Although Fort Worth is commonly called Cowtown, it’s the city’s lesser-known Funky Town nickname that applies most accurately to the beer scene that has developed in the western half of D-FW. For those drinking under a rock these days, beers from Fort Worth breweries have featured some rather funky, headline-grabbing ingredients.
Martin House Brewing has been selling beers with Buffalo sauce, breakfast cereals, cakes, pies and barbecue spices for some time now. It and HopFusion Aleworks have both brewed craze-inducing pickle beers, and Panther Island Brewing has offered up a brew packed with Buc-ee’s Beaver Nuggets snacks. Want to exercise while you down a cold one? Turning Point in Bedford has seen great success with multiple flavors of a Gatorade-style “sports beer.”
Perhaps it’s easy to see why, when Neutral Ground Brewing opened on Race Street in March 2021, its main draw, the King Cake beer, seemed more familiar than funky. If pumpkin pie can be brewed into beers in Tarrant County (see Brutal Beerworks in North Richland Hills), then why not make a beer taste like the popular Mardi Gras-season baked treat?
In rather short order, Neutral Ground’s pastry ale has given the New Orleans-themed spot an identity. One of the brewery’s two owners, Sean Doublet, is from the Big Easy, while co-owner Stan Hudson is a native Texan. The brewery’s name is a historical reference to the days along the Texas-Louisiana border following the Louisiana Purchase. Oddly enough, it was Hudson, the Texan, who came up with the King Cake beer concept.
The current version of the beer, available inside the brewery, is the result of over a year’s worth of tinkering. Doublet says Hudson first brewed a batch of the beer as an avid homebrewer in 2018 before landing on the finished recipe in 2019. And like New Orleans itself, this beer is an intoxicating melting pot of styles. Hudson says his beer “is almost a bunch of different beers,” noting similarities to a Scottish ale or British brown. With several malts, including Vienna and lactose, the King Cake beer is one of a kind.
On a recent weekend visit, the brewery was just opening up for the day, with a large garage door rolled up, exposing a two-sided communal table with seats both inside the storefront and on the sidewalk. The decor presented industrial touches such as exposed beams, combined with classic NOLA touches, including gorgeous French Quarter-style ceiling tiles. Situated next to the Post at River East and just down the road from several well-appointed shops and restaurants, Neutral Ground should enjoy its role as chief beer spot for the area.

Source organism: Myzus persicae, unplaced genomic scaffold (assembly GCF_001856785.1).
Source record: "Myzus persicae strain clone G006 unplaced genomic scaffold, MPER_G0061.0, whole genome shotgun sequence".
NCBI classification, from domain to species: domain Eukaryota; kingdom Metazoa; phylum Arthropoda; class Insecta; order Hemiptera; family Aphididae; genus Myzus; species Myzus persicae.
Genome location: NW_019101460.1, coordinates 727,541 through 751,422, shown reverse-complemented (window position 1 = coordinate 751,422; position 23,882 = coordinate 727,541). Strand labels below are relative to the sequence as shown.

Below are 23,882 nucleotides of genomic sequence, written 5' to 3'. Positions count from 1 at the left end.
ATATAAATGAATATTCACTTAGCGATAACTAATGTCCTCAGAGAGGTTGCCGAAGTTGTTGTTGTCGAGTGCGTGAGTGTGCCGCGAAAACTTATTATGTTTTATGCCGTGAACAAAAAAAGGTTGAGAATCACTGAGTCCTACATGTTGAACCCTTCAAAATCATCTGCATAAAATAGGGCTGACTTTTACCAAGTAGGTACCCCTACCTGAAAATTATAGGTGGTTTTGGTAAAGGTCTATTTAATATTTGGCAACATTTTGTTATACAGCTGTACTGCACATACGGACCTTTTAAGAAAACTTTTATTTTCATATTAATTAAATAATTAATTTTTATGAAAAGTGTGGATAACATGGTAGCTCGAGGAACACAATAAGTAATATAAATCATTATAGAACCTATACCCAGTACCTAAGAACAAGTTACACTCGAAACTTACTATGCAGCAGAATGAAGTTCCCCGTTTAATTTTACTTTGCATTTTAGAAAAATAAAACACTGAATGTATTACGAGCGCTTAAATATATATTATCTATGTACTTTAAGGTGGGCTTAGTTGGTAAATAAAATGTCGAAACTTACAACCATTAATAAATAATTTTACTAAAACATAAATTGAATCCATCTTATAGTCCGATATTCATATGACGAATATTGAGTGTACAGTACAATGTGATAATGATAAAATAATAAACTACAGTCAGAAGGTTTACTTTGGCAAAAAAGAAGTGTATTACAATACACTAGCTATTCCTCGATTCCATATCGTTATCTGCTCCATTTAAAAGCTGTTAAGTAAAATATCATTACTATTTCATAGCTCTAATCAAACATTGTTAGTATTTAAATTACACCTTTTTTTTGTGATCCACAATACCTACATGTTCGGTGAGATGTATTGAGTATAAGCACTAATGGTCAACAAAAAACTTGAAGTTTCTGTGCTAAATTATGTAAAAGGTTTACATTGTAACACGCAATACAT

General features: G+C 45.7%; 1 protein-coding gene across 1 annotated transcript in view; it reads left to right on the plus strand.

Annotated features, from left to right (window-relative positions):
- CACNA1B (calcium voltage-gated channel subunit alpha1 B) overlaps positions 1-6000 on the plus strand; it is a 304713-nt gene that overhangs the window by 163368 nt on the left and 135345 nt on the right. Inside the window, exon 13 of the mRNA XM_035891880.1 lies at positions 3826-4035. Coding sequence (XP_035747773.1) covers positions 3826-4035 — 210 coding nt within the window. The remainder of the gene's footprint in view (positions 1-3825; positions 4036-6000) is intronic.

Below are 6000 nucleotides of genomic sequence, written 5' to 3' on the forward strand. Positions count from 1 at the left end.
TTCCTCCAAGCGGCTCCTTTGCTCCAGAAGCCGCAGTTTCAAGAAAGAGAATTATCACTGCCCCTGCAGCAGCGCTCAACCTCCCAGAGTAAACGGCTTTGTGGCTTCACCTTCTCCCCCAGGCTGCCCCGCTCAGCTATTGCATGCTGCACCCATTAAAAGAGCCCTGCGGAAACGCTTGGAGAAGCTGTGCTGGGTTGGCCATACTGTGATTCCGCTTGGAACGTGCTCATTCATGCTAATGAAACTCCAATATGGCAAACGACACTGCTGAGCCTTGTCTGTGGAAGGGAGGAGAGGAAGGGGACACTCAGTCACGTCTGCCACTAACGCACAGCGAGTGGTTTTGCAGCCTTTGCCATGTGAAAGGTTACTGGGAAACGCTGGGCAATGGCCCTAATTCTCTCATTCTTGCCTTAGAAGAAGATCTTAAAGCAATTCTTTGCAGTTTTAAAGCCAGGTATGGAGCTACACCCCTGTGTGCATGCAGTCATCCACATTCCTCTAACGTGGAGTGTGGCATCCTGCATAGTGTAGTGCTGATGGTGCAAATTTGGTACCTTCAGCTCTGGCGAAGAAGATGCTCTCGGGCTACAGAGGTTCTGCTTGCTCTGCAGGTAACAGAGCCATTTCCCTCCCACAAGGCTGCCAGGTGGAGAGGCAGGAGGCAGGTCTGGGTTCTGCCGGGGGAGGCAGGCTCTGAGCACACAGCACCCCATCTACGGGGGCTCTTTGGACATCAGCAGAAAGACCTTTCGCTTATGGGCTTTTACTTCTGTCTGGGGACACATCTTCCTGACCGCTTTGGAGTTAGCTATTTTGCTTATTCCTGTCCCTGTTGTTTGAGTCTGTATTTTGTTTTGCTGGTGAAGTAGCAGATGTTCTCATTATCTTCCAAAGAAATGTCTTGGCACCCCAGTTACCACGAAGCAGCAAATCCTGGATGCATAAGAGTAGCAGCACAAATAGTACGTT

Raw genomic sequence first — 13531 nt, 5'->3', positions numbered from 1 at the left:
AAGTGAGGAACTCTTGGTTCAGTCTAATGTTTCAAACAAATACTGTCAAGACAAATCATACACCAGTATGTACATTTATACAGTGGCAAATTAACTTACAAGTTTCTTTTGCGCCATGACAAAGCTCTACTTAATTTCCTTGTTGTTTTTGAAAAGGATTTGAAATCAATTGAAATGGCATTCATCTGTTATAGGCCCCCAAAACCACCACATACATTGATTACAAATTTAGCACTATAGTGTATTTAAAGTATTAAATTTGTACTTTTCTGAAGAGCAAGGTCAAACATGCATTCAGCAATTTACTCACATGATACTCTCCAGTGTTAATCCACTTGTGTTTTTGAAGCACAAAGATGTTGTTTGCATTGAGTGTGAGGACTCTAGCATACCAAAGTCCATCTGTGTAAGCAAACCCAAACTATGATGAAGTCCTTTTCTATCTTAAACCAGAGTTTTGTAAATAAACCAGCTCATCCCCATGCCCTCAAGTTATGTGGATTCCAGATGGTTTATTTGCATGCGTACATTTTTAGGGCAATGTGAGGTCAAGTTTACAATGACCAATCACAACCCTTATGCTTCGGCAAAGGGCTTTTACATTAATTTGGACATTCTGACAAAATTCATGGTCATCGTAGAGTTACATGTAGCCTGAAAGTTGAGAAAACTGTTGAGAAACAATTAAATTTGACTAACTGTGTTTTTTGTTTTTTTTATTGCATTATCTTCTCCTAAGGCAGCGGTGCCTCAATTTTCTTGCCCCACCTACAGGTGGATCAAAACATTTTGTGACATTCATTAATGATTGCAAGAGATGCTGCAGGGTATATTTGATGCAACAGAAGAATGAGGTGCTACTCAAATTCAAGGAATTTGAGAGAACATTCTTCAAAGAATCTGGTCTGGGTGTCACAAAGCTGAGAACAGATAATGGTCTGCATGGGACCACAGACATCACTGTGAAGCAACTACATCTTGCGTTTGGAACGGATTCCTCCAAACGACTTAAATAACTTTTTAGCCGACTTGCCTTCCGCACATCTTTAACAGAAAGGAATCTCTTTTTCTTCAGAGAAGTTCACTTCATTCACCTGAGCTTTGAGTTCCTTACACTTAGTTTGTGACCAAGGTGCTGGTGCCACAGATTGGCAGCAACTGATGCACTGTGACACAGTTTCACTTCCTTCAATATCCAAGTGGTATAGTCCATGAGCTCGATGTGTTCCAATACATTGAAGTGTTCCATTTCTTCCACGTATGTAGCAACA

Better yet, for craft beer drinkers and curious seekers, the 4% ABV King Cake beer is a year-round staple, not just a seasonal offering for Mardi Gras.
Sporting a hazy golden hue, our full pint glass was rimmed with yellow, purple and green sugar. We tried a sip, sans sugar, first. A pleasing twinge of sweet spice was evident in the aroma, not unlike gingerbread. Our sipping yielded a malty, bready flavor that bock lovers will appreciate. With only a hint of sweetness on the tongue, it was nice to see the beer was well-balanced and transcended the possibility of being a gimmick beer. After a few gulps, we lapped up a touch of the colorful sugar to go with the beer, and while it didn’t necessarily add anything to the experience for us, the sugar sweetness didn’t detract from the beer’s flavor, either.
While we were there, we also tried the Ode to Excess oatmeal stout (6.6% ABV) and were again happy with the pick. When we visited, six house beers were available, with several draft options from other breweries available, including a couple from Louisiana-adjacent Buffalo Bayou Brewing in Houston and Bayou Teche Brewing from Arnaudville, La.
The King Cake beer is a legitimately drinkable beer that simply happens to come at you from a unique angle. After all, it’s all fun and games with wild beer flavors and ingredients until an undrinkable brew comes along. The King Cake beer from Neutral Ground Brewing, however, is a prime candidate to keep putting the fun in Funky Town.
“Every year for my birthday, I have a king cake shipped in,” Hudson says. “And when we started thinking about opening a brewery, I knew we needed a King Cake beer.”